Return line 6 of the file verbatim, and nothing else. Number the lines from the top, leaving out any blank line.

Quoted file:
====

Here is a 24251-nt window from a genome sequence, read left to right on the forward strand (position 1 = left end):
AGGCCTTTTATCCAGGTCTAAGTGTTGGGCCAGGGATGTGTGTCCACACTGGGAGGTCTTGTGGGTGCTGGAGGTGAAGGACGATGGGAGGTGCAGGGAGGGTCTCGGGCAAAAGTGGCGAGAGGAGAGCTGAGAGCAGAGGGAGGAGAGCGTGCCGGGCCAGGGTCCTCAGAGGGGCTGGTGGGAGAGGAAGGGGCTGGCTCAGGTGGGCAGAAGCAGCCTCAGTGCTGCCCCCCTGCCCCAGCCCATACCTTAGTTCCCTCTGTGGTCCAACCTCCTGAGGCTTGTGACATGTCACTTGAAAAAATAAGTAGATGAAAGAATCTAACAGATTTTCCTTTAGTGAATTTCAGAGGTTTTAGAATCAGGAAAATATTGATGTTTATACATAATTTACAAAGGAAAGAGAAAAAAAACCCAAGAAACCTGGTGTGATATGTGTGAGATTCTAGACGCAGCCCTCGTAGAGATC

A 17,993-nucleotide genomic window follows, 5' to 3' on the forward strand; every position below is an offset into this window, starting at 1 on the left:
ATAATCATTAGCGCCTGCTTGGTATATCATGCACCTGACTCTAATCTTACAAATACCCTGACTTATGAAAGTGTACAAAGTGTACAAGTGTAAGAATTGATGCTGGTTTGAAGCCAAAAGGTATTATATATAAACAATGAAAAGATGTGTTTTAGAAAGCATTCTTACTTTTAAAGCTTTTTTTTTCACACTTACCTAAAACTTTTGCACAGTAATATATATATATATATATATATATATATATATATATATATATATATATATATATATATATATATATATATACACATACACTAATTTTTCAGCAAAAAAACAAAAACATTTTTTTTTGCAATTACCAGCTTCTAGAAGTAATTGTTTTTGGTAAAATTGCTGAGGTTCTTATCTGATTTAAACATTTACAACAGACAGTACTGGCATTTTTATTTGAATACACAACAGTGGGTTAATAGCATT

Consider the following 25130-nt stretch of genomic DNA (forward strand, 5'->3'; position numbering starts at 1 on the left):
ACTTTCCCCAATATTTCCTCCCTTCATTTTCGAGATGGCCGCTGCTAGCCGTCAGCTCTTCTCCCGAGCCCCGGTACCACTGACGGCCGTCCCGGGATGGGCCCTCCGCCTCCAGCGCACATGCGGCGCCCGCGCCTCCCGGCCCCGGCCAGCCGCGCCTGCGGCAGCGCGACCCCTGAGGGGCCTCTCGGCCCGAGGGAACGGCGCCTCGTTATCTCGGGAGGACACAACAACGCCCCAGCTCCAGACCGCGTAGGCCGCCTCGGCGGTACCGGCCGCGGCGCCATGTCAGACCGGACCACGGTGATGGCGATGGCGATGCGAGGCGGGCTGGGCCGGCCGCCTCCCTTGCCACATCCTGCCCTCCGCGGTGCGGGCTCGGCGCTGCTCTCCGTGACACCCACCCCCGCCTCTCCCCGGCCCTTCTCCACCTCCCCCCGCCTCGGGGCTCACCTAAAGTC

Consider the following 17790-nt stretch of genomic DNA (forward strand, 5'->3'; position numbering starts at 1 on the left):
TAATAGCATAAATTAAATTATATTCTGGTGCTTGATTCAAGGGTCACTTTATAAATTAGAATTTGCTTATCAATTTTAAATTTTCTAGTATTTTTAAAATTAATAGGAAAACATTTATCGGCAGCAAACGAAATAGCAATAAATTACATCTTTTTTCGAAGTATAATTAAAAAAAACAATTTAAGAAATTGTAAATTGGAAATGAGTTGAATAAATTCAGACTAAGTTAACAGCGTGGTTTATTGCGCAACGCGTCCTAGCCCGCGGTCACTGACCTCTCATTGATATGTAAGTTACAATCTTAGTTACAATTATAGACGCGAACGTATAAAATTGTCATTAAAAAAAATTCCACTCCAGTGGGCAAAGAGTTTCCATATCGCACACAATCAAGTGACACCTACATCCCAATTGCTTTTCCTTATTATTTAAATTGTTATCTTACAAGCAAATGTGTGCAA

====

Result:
ACTTTCCCCAATATTTCCTCCCTTCATTTTCGAGATGGCCGCTGCTAGCCGTCAGCTCTTCTCCCGAGCCCCGGTACCACTGACGGCCGTCCCGGGATGGGCCCTCCGCCTCCAGCGCACATGCGGCGCCCGCGCCTCCCGGCCCCGGCCAGCCGCGCCTGCGGCAGCGCGACCCCTGAGGGGCCTCTCGGCCCGAGGGAACGGCGCCTCGTTATCTCGGGAGGACACAACAACGCCCCAGCTCCAGACCGCGTAGGCCGCCTCGGCGGTACCGGCCGCGGCGCCATGTCAGACCGGACCACGGTGATGGCGATGGCGATGCGAGGCGGGCTGGGCCGGCCGCCTCCCTTGCCACATCCTGCCCTCCGCGGTGCGGGCTCGGCGCTGCTCTCCGTGACACCCACCCCCGCCTCTCCCCGGCCCTTCTCCACCTCCCCCCGCCTCGGGGCTCACCTAAAGTC